“It’s not a film!”
Those are the words I found myself shouting at the kitchen radio Friday as yet another news reporter described the anti-Muslim video clip that may have led to this week’s violent demonstrations in Egypt, Libya and Yemen.
It may be a function of just having spent a week at the Toronto International Film Festival, an annual celebration of the medium I’ve spent 20 years of my life absorbing, pondering and writing about. It might be the reflexive crouch of someone who’s spent much of that time defending cinematic principles from the creep of aesthetic degradation.
But when I watched the 13-minute YouTube “trailer” for something purportedly called “The Innocence of Muslims,” every fiber in my being resisted following the lead of people calling it a film. Not only is the project’s provenance still murky — its producer, a convicted felon with several aliases, has vanished; it may never have been seen in its entirety; its funding source remains shrouded in mystery — but the jumble of cheesy-looking scenes and badly dubbed dialogue on display look less like promotional scenes culled from a fully realized motion picture than a primitive piece of cynical agitprop.
We used to know what a movie was: a narrative or aesthetic experience captured on celluloid, then projected with the aid of a light source onto a screen. But in an era when anyone can capture a moving image on a digital phone or watch a mega-budget Hollywood spectacle on a laptop, the definition of a film has become vexingly fluid.
There’s no doubt when you’re watching “The Dark Knight Rises” on a big screen that you’re experiencing cinema. But if you watch a 17-second phone-grab of a baby panda sneezing on YouTube, is that a movie? Or is it something else?
This isn’t an argument about production values: As any Ed Wood fan will tell you, cheap-looking DIY productions have a hallowed place in cinematic history. (The Hollywood Reporter suggested Thursday that some of the alleged production was shot on the same “Backlot-istan” used to film “JAG” and other TV shows, although much of it appears to have been taped in front of a green screen, the desert backdrop superimposed later.)
But until we’re presented with a bona fide, fully edited movie to consider, all the audience has to evaluate are fragments — a series of awkwardly staged encounters between white actors in brownface that would be risible if they weren’t so vile. Indeed, “The Innocence of Muslims” doesn’t resemble a movie, or even a movie advertisement, as much as it harks back to Florida pastor Terry Jones burning a Koran — a provocation he staged and videotaped and posted on YouTube. It turns out that Jones — along with radical anti-Muslim groups in the United States and Egypt — has been promoting “The Innocence of Muslims” on his Web site. Could that mean this is more closely related to an outlandish, albeit shrewdly disseminated, stunt rather than the “film” observers keep calling it?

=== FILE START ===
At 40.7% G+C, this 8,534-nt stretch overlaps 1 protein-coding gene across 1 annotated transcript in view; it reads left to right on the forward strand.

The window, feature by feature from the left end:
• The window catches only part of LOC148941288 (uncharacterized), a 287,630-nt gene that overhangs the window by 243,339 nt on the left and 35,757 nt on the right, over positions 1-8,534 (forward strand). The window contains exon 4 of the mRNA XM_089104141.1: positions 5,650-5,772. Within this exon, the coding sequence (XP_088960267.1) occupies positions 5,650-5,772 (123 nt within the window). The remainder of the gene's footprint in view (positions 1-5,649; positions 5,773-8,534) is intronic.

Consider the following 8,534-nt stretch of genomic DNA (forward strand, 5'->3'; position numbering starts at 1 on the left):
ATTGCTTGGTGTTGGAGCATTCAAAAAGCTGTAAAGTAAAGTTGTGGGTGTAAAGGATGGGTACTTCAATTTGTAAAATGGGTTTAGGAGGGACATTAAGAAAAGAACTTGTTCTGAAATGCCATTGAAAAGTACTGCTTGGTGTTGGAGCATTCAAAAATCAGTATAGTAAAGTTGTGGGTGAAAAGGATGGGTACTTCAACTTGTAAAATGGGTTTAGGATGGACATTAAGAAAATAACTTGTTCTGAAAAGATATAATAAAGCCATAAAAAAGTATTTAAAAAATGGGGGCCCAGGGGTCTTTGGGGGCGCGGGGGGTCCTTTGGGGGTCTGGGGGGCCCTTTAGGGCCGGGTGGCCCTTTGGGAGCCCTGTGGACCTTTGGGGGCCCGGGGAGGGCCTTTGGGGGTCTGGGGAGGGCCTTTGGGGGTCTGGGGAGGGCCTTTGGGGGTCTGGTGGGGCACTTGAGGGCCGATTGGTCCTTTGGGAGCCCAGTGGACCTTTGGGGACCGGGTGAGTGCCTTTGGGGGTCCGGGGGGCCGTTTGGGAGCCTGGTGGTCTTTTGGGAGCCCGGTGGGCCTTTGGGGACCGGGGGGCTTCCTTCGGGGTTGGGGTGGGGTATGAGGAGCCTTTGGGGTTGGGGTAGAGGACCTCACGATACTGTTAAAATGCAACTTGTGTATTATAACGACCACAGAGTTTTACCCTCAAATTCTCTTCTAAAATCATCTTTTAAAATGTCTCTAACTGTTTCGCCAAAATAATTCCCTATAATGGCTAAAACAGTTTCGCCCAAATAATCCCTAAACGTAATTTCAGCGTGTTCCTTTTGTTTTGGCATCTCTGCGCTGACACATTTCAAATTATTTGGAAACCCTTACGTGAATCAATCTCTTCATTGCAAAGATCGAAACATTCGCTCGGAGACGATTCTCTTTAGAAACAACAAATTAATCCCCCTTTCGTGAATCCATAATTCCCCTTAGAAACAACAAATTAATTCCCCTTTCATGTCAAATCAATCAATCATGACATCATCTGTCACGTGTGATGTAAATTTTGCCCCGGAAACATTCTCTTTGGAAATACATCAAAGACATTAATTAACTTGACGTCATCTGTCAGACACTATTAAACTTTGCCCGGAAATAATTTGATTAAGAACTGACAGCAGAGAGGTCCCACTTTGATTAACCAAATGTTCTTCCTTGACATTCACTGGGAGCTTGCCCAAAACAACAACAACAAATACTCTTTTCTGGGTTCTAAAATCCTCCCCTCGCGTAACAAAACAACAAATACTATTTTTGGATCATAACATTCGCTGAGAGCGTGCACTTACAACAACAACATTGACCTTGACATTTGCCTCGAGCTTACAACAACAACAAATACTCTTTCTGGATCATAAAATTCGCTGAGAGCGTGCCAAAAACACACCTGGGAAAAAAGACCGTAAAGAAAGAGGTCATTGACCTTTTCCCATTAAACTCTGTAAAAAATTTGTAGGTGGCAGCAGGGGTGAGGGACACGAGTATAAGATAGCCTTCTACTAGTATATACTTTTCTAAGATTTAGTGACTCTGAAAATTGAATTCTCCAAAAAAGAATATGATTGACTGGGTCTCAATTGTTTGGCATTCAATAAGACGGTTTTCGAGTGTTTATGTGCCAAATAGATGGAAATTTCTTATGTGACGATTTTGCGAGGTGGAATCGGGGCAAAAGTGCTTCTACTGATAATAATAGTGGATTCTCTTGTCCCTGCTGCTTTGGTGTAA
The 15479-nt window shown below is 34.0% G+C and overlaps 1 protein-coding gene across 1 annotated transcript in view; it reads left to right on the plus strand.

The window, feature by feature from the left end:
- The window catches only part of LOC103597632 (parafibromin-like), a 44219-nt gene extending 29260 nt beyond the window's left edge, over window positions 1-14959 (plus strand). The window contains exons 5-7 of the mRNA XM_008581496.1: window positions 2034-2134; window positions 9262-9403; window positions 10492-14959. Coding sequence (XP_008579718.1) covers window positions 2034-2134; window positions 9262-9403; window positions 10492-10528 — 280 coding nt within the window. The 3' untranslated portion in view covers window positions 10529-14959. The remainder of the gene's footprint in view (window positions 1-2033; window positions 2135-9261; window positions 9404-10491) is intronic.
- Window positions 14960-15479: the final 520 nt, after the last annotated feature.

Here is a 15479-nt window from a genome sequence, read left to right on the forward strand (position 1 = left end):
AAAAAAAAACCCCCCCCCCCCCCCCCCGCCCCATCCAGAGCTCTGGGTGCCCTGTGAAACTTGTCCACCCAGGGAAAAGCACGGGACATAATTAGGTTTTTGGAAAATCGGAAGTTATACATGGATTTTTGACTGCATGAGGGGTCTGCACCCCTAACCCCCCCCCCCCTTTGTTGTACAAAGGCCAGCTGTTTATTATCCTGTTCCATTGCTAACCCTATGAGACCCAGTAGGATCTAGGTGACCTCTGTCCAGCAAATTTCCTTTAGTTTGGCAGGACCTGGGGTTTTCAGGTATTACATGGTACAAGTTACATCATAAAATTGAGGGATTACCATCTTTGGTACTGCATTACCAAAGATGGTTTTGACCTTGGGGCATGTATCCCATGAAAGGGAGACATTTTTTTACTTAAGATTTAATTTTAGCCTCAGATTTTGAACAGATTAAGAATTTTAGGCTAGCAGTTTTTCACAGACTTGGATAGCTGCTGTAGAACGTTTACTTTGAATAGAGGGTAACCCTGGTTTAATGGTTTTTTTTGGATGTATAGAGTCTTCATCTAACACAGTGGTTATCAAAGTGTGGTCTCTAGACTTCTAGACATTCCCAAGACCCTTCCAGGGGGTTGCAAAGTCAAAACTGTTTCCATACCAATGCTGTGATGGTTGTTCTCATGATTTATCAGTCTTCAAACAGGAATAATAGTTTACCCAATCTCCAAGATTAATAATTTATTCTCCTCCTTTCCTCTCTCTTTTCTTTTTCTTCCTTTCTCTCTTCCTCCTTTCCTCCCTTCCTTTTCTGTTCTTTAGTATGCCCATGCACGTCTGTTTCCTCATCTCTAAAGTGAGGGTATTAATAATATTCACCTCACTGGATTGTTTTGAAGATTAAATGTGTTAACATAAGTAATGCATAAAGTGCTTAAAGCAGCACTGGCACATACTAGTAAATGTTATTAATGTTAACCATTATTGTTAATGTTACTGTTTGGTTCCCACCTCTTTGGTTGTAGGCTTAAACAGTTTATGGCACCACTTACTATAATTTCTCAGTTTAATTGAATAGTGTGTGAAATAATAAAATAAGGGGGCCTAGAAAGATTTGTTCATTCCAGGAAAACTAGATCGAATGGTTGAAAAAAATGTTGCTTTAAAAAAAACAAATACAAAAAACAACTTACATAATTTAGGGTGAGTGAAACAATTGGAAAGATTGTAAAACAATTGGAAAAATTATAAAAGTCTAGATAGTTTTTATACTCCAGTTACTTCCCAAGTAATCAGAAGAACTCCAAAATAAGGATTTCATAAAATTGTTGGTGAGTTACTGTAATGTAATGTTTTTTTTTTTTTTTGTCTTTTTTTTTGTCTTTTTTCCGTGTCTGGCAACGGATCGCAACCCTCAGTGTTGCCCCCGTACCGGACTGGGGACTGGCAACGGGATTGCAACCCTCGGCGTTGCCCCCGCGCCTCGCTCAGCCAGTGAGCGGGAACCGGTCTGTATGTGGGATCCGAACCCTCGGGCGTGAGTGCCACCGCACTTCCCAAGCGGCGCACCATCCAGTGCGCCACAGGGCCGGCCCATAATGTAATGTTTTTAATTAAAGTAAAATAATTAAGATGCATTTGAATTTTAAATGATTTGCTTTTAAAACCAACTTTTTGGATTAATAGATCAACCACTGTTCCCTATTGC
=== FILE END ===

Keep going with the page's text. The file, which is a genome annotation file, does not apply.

Then again, with the language of film in such flux — with myriad moving images being captured and transmitted so ubiquitously, on screens big and small — semantics may be the least of our problems, as this week’s events so grievously suggest. As recorded visual material proliferates, from the crudely random to the most thoughtfully composed, my quibble over whether the “Innocence of Muslims” video is a film or not matters less than whether we possess the skills to make sense of what we’re seeing.
What were the people behind and in front of the camera trying to achieve? Did they achieve it? Was it worth achieving? These are the questions I ask myself every time I sit down to write a review, and they’re as relevant for evaluating a panda sneezing as for analyzing the latest Steven Spielberg narrative epic or Terrence Malick tone poem.
Much has been made in recent days of the need for citizens living in new post-dictatorship societies to develop the thick skins that unfettered freedom of speech entails. But there’s another necessity that even those of us living in liberal, enlightened democracies can stand to brush up on. Media literacy — the ability to think skeptically and discerningly about the visual information that constantly bombards us from multiplex screens, our televisions and the Web — has become as necessary a component of civic life in the 21st century as basic literacy was in the 20th.
What were the people behind the “Innocence of Muslims” video trying to achieve? Based on the still-developing story, their aim seems to have been humiliation, whether in the name of conversion or inciting violent reaction. The fact that they succeeded has less to do with their own effectiveness — as filmmakers or hoaxsters — than in the confidence that their toxic enterprise would find a largely credulous audience. Whether or not they’ve made a genuine film is ultimately irrelevant: The more crucial question is if we’re able to be critics.